In the unloading of baggage from the vehicle, containers are moved out of the vehicle to the container and tray transfer station on the dock where trays are unloaded from the containers onto the tray conveyor means and conveyed thereby to the tray and carrier transfer station. Here a tray is automatically picked up by an empty carrier which is dispatched over the carrier guiding means to the baggage delivery area in the terminal. Preferably the baggage delivery area includes a plurality of guide paths or loops around which carriers can circulate past an unloading zone where passengers can remove their baggage from the trays. A sensing device on each loop indicates when a tray on a carrier is unloaded and controls the operation of switch means for diverting the carrier from the loop in response to such an unloaded condition.

The system can be extended to include a carrier storage area and a loading station where empty carriers can pick up trays loaded with baggage for delivery to a vehicle at the dock. For vehicle loading, the operation of the system is reversed, and carriers with trays loaded with baggage are dispatched to the tray and carrier transfer station where the trays are automatically removed from the carriers onto the conveyor means, conveyed to the tray and container transfer station of the dock and loaded into containers.

Other features and advantages of the invention will become apparent from the following description of the representative embodiment disclosed in the accompanying drawings.

DESCRIPTION OF THE DRAWINGS FIG. I is a schematic plan view of an air terminal equipped with the baggage handling system ofthe invention;

FIG. 2 is an elevation, taken as indicated by the line 2-2 of FIG. 1;

FIG. 3 is an enlarged plan view of a carrier and tray transfer station, taken as indicated by the arrows 33 of FIG. 2;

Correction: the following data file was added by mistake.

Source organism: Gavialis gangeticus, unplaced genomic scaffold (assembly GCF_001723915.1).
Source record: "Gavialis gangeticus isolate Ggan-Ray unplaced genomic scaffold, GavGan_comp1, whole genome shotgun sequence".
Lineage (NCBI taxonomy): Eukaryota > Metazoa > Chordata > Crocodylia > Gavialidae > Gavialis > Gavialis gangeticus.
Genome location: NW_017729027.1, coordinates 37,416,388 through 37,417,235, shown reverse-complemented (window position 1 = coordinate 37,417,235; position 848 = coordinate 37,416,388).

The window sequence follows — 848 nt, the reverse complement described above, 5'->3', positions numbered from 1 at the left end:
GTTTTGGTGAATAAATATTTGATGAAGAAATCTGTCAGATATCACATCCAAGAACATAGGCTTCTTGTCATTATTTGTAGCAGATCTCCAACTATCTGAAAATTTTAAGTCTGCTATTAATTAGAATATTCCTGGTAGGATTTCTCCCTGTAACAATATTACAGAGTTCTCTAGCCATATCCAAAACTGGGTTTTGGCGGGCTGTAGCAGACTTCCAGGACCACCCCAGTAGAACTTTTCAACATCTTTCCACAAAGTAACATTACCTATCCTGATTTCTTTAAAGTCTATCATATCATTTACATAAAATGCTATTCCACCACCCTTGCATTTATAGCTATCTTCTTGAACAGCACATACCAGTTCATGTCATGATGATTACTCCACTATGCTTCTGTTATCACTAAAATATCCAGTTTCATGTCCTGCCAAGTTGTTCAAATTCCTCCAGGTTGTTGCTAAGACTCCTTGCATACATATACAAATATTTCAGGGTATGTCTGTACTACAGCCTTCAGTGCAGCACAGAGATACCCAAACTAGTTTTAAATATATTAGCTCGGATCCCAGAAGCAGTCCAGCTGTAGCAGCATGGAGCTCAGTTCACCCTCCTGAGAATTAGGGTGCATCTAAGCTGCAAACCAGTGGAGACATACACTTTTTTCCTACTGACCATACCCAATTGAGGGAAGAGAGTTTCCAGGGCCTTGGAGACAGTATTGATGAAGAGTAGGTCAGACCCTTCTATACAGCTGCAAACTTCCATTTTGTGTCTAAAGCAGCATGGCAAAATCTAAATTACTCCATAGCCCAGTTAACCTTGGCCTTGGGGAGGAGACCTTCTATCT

FIG. 4 is an elevation taken on the line 4-4 of FIG. 3; and

FIG. 5 is a perspective view of a container.

DESCRIPTION OF THE PREFERRED EMBODIMENT The handling system to be described is intended as representative only of the invention, as each installation of the system will depend upon factors encountered at a particular terminal facility and must be designed accordingly. This representative system illustrates the application of the invention to the handling of baggage at an air terminal to and from an aircraft I0, indicated in FIG. I equipped with a set of IO baggage containers 12. These containers are designed by the aircraft manufacturer and are furnished with an aircraft of a particular type, and present containers are merely large boxes into which baggage must be loaded manually, with a similar unloading operation at each destination.

According to the invention. and as illustrated in FIG. 5, each of the containers I2 is equipped with a number of tiers 13 of removable baggage trays 14 which are identical in con struction. Each tray includes a bottom 15, sides 16 and end panels 17, each provided with a recess 18. A representative tray construction may be 5 feet in length and 2%feet in width.

Referring to FIG. I, a service facility or dock 20 is provided for handling the containers 12 of the aircraft 10. This dock 20 may be constructed as an intermediate level or meuanine of a passenger service facility, since on the newer aircraft passenger access thereto is at a higher level than the baggage and freight access doors. Portion 21 of the dock may be made movable relative to the aircraft 10. The surface of the dock is conveyorized as indicated at 22, by conventional powered roller conveyors, wheel conveyors, air conveyors, or any desired combination thereof to facilitate the handling of containers I2 between a container and vehicle transfer station 24, a container and tray transfer station 26, and container storage areas 28 and 29.

A container 12 is shown in FIGS. I and 2 at the transfer station where trays I4 are manually transferred to or from the container and a tray conveying means 30 which consists of the combination of conventional belt conveyors 32 and 33, accumuIation-type roller conveyors 34 and skate-wheel conveyors 35, preferably installed in multiple paths corresponding to the number of trays 14 in a container tier l3. Elevator means 36 (FIG. 2), consisting of a suitable lift supporting the belt con veyors 32 and one end of the belt conveyors 33 are provided at the transfer station to facilitate the transfer of trays 14 from the tiers 13 of the container [2.

The tray conveying means 30 extends between the transfer station 26 and a carrier and tray transfer station 37, best shown in FIGS. 2 and 3, provided with means for automatically transferring trays I4 to and from carriers 38.